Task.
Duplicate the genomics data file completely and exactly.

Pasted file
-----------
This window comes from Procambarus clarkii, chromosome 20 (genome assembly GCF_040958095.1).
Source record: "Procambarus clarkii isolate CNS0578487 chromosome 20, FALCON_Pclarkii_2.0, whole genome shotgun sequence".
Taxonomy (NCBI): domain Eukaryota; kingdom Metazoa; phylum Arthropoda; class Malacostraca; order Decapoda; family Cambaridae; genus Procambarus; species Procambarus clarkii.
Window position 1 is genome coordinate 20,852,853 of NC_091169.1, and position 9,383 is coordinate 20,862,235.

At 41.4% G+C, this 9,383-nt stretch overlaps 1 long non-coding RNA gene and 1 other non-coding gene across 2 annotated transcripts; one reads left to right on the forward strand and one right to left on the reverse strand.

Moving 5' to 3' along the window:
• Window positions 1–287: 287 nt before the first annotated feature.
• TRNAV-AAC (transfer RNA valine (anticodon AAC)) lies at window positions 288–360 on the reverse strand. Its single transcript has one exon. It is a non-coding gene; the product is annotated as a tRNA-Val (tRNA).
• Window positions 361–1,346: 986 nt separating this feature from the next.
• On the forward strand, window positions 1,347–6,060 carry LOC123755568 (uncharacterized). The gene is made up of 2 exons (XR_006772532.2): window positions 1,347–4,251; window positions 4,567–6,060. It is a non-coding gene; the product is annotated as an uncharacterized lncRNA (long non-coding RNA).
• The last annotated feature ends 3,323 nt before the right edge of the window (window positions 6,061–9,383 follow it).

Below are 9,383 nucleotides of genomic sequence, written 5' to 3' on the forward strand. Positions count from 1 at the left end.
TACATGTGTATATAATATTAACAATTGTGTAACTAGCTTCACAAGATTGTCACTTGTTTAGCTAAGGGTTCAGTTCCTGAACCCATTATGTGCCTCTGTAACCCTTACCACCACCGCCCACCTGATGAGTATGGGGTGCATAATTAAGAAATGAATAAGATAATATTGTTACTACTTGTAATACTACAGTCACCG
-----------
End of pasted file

This window comes from Procambarus clarkii, chromosome 20 (genome assembly GCF_040958095.1).
Source record: "Procambarus clarkii isolate CNS0578487 chromosome 20, FALCON_Pclarkii_2.0, whole genome shotgun sequence".
Taxonomy (NCBI): domain Eukaryota; kingdom Metazoa; phylum Arthropoda; class Malacostraca; order Decapoda; family Cambaridae; genus Procambarus; species Procambarus clarkii.
Window position 1 is genome coordinate 20,852,853 of NC_091169.1, and position 9,383 is coordinate 20,862,235.

At 41.4% G+C, this 9,383-nt stretch overlaps 1 long non-coding RNA gene and 1 other non-coding gene across 2 annotated transcripts; one reads left to right on the forward strand and one right to left on the reverse strand.

Moving 5' to 3' along the window:
• Window positions 1–287: 287 nt before the first annotated feature.
• TRNAV-AAC (transfer RNA valine (anticodon AAC)) lies at window positions 288–360 on the reverse strand. Its single transcript has one exon. It is a non-coding gene; the product is annotated as a tRNA-Val (tRNA).
• Window positions 361–1,346: 986 nt separating this feature from the next.
• On the forward strand, window positions 1,347–6,060 carry LOC123755568 (uncharacterized). The gene is made up of 2 exons (XR_006772532.2): window positions 1,347–4,251; window positions 4,567–6,060. It is a non-coding gene; the product is annotated as an uncharacterized lncRNA (long non-coding RNA).
• The last annotated feature ends 3,323 nt before the right edge of the window (window positions 6,061–9,383 follow it).

Below are 9,383 nucleotides of genomic sequence, written 5' to 3' on the forward strand. Positions count from 1 at the left end.
TACATGTGTATATAATATTAACAATTGTGTAACTAGCTTCACAAGATTGTCACTTGTTTAGCTAAGGGTTCAGTTCCTGAACCCATTATGTGCCTCTGTAACCCTTACCACCACCGCCCACCTGATGAGTATGGGGTGCATAATTAAGAAATGAATAAGATAATATTGTTACTACTTGTAATACTACAGTCACCG